What it's like being the only black friend

Photo Credit:

| July 23 2016,

02:00 am

The first time I remember being the only black friend was in the third grade. Two years earlier, my parents had moved us from East Oakland to Colorado Springs, but my mother had done a miraculous job of sheltering me from the inevitable culture shock I would eventually experience. That year, my third grade teacher at the elementary school in the Widefield suburb where we lived made sure I knew I was different than my other white classmates

She made negative comments about my behavior when I reached out for help from the kids who would bully me about my weight, skin, hair, clothes, etc. Instead of creating a better learning environment for me, she was fundamental in perpetuating a hostile environment. Still, I had one friend: a white girl whose name I don't remember. I do remember her constantly reminding me how much of a sacrifice she was making by being my friend, and how her friends made fun of her for associating herself with me. I was the only black kid in our class, so I was her only black friend. This wasn't a long-lasting friendship, as I didn't need her extra added guilt. I spent much of third grade by myself at school

My fourth and fifth grade teachers both took note that I was more advanced in most subjects than almost all of my counterparts, and eventually I was recommended for entry into the International Baccalaureate Middle Years Program for junior high school. After a bunch of assessment tests and interviews, I was accepted into the program for sixth grade and became the only black student in all of my classes again. The MYP kids were separated from the rest of the school, so even though there were other black kids attending that junior high, I hardly ever interacted with them. And most of our interactions were negative, with them assuming I thought I was better than them. It was this year that I would learn what it was like to "represent" your entire race or ethnicity to voyeuristic people who would rather ask you questions off of sweeping generalizations than to do independent research

Because my hair was permed, I didn't get many questions around that. But I was often asked where my family 'vacationed,' why black music sounded the way it did, and why I went to church so much. There were also lots of questions about why I never went to the mall after school with the group to shop. These kids were well-to-do or wealthy. Some of them had nannies who picked them up from school and some of them had stay-at-home mothers. I had two very smart working class parents with smart children and limited access to opportunity. Not only did I stick out ethnically and culturally, I stuck out economically. We were poor. My friends never understood why my homework was frequently late. Most of our MYP work required access to a computer for research and typing. We didn't have a computer, so I had to do all of my work in the computer lab at school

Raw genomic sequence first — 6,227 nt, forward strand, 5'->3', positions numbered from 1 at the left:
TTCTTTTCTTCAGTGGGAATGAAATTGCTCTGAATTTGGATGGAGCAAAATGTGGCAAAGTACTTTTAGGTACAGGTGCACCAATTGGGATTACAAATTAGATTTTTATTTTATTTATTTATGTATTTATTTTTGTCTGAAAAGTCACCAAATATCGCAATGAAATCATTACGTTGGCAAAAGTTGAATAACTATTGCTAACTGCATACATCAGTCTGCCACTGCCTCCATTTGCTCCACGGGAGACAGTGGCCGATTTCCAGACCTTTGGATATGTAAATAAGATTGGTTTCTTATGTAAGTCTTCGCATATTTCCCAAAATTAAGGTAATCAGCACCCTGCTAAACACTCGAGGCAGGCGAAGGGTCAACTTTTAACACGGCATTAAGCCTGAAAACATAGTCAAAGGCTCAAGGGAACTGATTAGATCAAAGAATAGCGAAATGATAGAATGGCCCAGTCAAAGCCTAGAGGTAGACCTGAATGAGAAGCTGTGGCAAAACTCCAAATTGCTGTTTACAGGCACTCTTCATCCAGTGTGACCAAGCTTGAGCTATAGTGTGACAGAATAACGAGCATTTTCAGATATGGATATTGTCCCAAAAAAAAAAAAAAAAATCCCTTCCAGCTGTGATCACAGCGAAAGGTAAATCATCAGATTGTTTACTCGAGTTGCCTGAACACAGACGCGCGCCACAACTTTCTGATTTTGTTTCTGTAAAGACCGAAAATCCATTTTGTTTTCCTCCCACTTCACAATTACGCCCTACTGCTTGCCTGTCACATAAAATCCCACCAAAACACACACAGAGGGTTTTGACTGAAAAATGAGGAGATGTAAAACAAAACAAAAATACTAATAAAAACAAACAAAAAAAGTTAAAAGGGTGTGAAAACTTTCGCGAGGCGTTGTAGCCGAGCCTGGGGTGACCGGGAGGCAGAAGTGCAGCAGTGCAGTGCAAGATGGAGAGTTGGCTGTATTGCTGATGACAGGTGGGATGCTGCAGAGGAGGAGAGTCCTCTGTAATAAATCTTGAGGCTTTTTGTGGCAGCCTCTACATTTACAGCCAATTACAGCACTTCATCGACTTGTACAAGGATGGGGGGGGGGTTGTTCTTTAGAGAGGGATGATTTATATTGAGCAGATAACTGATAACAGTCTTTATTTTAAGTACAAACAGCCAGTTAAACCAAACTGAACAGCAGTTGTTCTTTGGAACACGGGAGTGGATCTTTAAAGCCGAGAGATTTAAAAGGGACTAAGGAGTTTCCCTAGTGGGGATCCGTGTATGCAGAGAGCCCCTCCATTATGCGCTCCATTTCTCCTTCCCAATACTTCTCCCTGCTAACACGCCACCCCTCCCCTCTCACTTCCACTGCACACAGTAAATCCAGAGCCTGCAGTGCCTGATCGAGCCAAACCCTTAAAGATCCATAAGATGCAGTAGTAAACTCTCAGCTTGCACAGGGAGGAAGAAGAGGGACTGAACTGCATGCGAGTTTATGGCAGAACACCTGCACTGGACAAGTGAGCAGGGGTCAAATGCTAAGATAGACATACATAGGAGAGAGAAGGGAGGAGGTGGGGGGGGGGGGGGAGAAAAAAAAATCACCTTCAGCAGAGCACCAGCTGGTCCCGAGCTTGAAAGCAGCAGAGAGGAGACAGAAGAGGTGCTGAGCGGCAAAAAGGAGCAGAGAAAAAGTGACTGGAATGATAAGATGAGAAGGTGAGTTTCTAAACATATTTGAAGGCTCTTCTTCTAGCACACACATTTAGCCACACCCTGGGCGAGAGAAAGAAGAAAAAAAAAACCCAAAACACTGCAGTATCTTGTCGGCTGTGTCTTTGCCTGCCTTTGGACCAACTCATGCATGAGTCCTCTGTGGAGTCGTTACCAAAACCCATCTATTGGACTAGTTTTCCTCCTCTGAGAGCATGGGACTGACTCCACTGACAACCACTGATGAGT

I also learned this year about being turned on for not being 'cool' enough. Though this scenario could play out among my own people as well, it never felt so cold, so perfectly mean-girl, as when the most popular girl in our class (who also called me her best friend) said loudly after an argument between she and I, "No one is coming to your birthday party, Dominique. Don't you know that we all hate you?!" As though I was literally in a teen movie, all of our friends crossed the room to sit beside her, except for one. That one girl was my only friend for the rest of the school year

Many times, being the only back friend also means the threat of becoming the only black outcast.

As an adult, I'm less fragile to instances when I'm the "only black friend" because I think of the term "friend" extremely loosely in this sense. The white guy at work who swears we're friends but only ever speaks to me to ask if I've heard that new Kendrick (or any other black thing that he can't discuss with his white buddies), is mostly just an occupational hazard of existing in a workforce that doesn't take cultural competence seriously, and just uses diversity as a distracting buzzword to keep the HR workload low. If I feel that the person is genuinely interested in me, I might take the time to give historical or cultural context to their questions and comments, but most of the time, being the only black friend has been like being in a surprisingly abusive relationship, where I'm target practice for microaggressions or just plain ignorance

Yes, we're friends, but you asking me why we don't just get over slavery has me questioning the quality of our friendship

Yes, we're friends, but can you not touch my hair without asking? Yes, we're friends, but no I actually haven't seen NeNe Leakes' new clothing line. I barely know who NeNe Leakes is! Mostly, I've decided that being the only black friend isn't a role I want and isn't worth taking, anyway. It's me and my squad or nothing at all, 'cause this is stressful
Photo: Giphy

Want more personal essays like this? Sign up for our daily newsletter!